The murder of George Floyd by the Minneapolis Police Department in 2020 sparked a global wave of resistance to policing and prisons. This was not new to those who have spent decades organizing against the carceral state, but for others, the idea of abolition arrived in the public discourse for the first time.
The defunding and abolition of police departments and carceral institutions became a central conversation everywhere from city council meetings to the front pages of newspapers. Calls to action were met with enthusiasm from people eager to get involved. Protests were attended, petitions were signed, emails were sent to politicians, and black squares were posted to Instagram.
Two years out from Floyd’s murder, the struggle continues. May Day or International Workers’ Day presents a key opportunity for abolitionists to join and unite with movements in the fight for the world we envision.
Abolition is a presence, not an absence
As Ruth Wilson Gilmore explains, “Abolition is about presence, not absence. It’s about building life-affirming institutions.” The call to abolish police and prisons does not mean that we simply remove these institutions from our societies and call it a day—it means the creation of a world where these institutions are not needed.
Abolition is the difference between a world where a city spends millions of dollars in salary and infrastructure sending police officers to evict, destroy, and brutalize homeless encampments, and a world where we have enough public housing and welfare supports to keep people off the streets altogether.
It is the difference between a world where people in the throes of mental health crises are restrained and killed by trigger-happy cops, and a world where people are met with compassion and have access to the supports they require. It is the difference between a world setup to crush us for being marginalized and a world built to house and feed every single person, no matter who they are.
The money’s in the piggy’s bank
Organizing efforts have managed to win victories and build critical infrastructure for prisoners. However governments and city councils have proven resistant to change:
- York Region reports that in 2022, 30 cents of every tax dollar will go to the same police force that killed Ejaz Choudry and Moses Erhirhie.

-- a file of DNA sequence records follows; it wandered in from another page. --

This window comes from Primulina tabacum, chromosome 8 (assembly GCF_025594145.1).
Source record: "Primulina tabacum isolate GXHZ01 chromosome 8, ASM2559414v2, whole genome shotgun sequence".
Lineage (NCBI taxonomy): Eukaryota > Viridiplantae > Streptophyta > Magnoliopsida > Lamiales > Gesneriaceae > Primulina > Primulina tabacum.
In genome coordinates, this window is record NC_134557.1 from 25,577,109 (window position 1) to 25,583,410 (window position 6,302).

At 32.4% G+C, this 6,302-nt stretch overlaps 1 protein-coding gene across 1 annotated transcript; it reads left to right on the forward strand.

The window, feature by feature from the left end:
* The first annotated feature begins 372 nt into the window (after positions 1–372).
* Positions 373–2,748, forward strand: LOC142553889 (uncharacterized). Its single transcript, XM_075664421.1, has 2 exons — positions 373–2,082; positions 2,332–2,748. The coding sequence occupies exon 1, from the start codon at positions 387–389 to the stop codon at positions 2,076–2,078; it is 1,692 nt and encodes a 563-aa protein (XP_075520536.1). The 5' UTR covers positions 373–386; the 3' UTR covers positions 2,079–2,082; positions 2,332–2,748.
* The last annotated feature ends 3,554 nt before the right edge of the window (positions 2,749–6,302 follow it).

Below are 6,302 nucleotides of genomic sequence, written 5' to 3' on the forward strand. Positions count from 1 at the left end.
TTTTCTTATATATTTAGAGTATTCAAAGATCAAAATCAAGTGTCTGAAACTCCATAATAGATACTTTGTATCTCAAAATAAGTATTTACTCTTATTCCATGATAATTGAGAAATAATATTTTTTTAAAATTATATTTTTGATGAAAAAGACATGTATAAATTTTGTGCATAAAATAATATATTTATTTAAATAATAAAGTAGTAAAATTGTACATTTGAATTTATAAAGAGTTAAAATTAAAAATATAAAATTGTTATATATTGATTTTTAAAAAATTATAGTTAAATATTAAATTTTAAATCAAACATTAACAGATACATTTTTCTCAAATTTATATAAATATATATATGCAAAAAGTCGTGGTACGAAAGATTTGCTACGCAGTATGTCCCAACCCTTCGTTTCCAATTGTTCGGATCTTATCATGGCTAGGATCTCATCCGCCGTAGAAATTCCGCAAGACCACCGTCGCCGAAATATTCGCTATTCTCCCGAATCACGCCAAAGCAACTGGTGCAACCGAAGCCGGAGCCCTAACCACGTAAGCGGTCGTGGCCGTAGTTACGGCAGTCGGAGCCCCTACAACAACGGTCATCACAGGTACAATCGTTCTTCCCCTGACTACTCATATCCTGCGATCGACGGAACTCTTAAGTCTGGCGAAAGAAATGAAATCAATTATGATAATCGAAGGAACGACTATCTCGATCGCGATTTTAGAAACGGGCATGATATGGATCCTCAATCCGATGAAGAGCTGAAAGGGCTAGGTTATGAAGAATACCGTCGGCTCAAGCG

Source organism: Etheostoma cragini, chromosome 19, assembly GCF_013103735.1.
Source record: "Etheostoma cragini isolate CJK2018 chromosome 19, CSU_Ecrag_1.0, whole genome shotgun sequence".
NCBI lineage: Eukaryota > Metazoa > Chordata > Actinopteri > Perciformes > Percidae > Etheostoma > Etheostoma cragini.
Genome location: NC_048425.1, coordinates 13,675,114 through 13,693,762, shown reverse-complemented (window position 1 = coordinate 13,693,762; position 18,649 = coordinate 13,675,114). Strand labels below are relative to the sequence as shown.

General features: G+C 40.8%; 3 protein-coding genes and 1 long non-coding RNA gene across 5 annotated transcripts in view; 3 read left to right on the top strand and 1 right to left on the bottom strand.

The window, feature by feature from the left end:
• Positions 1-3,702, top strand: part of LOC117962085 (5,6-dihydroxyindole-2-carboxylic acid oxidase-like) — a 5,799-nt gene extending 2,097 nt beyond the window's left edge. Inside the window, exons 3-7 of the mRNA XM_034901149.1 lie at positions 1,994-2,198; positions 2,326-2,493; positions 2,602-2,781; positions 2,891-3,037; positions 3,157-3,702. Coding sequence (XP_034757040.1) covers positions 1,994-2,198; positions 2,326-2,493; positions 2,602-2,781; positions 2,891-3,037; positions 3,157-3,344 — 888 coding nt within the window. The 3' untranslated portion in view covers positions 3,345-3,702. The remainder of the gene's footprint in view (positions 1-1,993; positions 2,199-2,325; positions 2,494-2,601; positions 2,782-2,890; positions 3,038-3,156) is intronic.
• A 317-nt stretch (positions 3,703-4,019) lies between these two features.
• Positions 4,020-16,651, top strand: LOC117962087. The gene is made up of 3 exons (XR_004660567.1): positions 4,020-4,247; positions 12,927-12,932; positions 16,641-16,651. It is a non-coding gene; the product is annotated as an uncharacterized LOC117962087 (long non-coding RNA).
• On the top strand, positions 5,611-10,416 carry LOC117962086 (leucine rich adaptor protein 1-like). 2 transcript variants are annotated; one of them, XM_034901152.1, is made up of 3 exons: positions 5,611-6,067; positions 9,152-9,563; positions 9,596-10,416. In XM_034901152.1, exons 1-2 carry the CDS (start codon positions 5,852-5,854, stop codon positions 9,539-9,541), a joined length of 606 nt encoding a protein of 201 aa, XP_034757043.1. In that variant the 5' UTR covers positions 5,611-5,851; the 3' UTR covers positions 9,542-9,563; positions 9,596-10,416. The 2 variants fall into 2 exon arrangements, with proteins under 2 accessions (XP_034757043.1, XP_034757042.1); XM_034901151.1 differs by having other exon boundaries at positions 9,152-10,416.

- Since 2020, Ottawa has approved budget increases of $13.2 million and $11.5 million to the same police force that killed Abdirahman Abdi, Anthony Aust, and Greg Ritchie, and subsequently led a brutal crackdown on primarily Black and Indigenous protesters.
- Toronto’s already swollen billion-dollar police budget grew by another $25 million in 2022 in the shadow of the police-involved killings of Regis Korchinski-Paquet, Vanessa (Ezra) Amos, D’Andre Campbell, and Andrew Loku.
- Toronto also spent roughly $2 million just on evicting encampments, which at $33 000 per evicted person could have gone a long way towards housing people instead of brutalizing them. Hamilton spent over $400 thousand just for extra bylaw officers dedicated to encampment evictions.
- In 2020, the Ontario government pledged an additional $500 million in funding for jails over the next five years.
The money is there to build an abolitionist world. However, instead of going to programs that actually protect and serve us, it’s going into programs that kill, detain, and harass us.
The importance of May 1
How can we get the money out of policing and into critical supports instead? The May 1 day of action t provides a key opportunity for abolitionists to put our demands forward and build our networks. Across Ontario, thousands will be hitting the streets to show support for a worker-first agenda. The demands that movements and organizations have put on the table for May 1 are the same ones abolitionists demand in service of a world where we keep each other safe: decent work for all, affordable housing, status for all, a $20 minimum wage, and more.
The Ontario Federation of Labour (OFL), one of the driving forces behind the May 1 rallies, has previously shown support for defunding the police and putting the money into critical services. A strong abolitionist presence on May 1 can help cement the importance of that stance for the broader working class.
Abolition is a call to dismantle oppressive structures, but it’s also a call to build new ones in their stead. On May 1, let’s unite with workers across Ontario, the Canadian state, and around the world to fight for a world free from policing, prisons and profits.
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